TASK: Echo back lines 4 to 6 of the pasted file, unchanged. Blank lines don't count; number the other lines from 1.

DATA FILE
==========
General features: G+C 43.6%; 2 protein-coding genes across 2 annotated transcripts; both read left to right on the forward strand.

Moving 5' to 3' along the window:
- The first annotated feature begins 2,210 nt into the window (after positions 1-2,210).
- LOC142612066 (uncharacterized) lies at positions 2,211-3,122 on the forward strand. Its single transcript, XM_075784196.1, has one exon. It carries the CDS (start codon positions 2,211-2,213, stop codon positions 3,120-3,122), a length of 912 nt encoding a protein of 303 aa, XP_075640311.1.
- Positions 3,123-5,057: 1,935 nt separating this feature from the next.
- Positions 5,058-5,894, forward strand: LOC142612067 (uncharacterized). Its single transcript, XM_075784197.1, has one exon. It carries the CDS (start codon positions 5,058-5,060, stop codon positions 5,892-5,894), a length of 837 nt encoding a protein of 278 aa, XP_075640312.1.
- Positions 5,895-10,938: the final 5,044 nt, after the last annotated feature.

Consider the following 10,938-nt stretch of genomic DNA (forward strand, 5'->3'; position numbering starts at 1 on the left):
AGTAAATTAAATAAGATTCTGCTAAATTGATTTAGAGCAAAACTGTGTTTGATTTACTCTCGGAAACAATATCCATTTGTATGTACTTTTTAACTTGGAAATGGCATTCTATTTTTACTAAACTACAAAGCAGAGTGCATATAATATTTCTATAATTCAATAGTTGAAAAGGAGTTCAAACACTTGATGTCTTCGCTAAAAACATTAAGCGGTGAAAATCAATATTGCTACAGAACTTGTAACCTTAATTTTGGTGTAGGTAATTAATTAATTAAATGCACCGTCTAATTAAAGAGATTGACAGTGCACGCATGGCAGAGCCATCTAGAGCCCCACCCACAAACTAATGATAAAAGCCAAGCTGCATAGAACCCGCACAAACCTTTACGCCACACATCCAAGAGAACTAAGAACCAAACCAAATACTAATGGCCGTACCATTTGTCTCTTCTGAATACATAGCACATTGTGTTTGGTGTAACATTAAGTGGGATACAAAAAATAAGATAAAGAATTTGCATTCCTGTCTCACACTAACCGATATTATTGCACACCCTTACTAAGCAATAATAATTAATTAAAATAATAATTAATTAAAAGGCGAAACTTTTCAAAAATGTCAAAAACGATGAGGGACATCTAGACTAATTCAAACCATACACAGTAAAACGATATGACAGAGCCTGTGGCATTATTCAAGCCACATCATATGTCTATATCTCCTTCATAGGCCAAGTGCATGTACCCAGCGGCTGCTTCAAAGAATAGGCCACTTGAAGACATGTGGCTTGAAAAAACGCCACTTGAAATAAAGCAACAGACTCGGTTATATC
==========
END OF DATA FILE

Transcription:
- LOC142612066 (uncharacterized) lies at positions 2,211-3,122 on the forward strand. Its single transcript, XM_075784196.1, has one exon. It carries the CDS (start codon positions 2,211-2,213, stop codon positions 3,120-3,122), a length of 912 nt encoding a protein of 303 aa, XP_075640311.1.
- Positions 3,123-5,057: 1,935 nt separating this feature from the next.
- Positions 5,058-5,894, forward strand: LOC142612067 (uncharacterized). Its single transcript, XM_075784197.1, has one exon. It carries the CDS (start codon positions 5,058-5,060, stop codon positions 5,892-5,894), a length of 837 nt encoding a protein of 278 aa, XP_075640312.1.